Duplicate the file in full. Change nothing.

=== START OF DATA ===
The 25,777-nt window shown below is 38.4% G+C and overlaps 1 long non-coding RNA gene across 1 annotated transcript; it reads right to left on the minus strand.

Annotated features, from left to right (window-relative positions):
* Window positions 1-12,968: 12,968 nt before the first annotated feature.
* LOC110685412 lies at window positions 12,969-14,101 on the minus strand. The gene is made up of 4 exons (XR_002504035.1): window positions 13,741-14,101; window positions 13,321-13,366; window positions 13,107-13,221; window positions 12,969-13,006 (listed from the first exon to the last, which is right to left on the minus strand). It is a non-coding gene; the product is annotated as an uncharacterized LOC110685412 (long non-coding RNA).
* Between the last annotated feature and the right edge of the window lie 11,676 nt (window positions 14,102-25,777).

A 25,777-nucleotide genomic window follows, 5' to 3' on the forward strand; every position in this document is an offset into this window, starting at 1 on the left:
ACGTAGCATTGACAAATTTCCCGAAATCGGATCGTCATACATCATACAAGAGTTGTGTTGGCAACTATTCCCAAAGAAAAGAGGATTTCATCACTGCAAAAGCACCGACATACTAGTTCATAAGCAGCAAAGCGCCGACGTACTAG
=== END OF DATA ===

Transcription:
The 25,777-nt window shown below is 38.4% G+C and overlaps 1 long non-coding RNA gene across 1 annotated transcript; it reads right to left on the minus strand.

Annotated features, from left to right (window-relative positions):
* Window positions 1-12,968: 12,968 nt before the first annotated feature.
* LOC110685412 lies at window positions 12,969-14,101 on the minus strand. The gene is made up of 4 exons (XR_002504035.1): window positions 13,741-14,101; window positions 13,321-13,366; window positions 13,107-13,221; window positions 12,969-13,006 (listed from the first exon to the last, which is right to left on the minus strand). It is a non-coding gene; the product is annotated as an uncharacterized LOC110685412 (long non-coding RNA).
* Between the last annotated feature and the right edge of the window lie 11,676 nt (window positions 14,102-25,777).

A 25,777-nucleotide genomic window follows, 5' to 3' on the forward strand; every position in this document is an offset into this window, starting at 1 on the left:
ACGTAGCATTGACAAATTTCCCGAAATCGGATCGTCATACATCATACAAGAGTTGTGTTGGCAACTATTCCCAAAGAAAAGAGGATTTCATCACTGCAAAAGCACCGACATACTAGTTCATAAGCAGCAAAGCGCCGACGTACTAG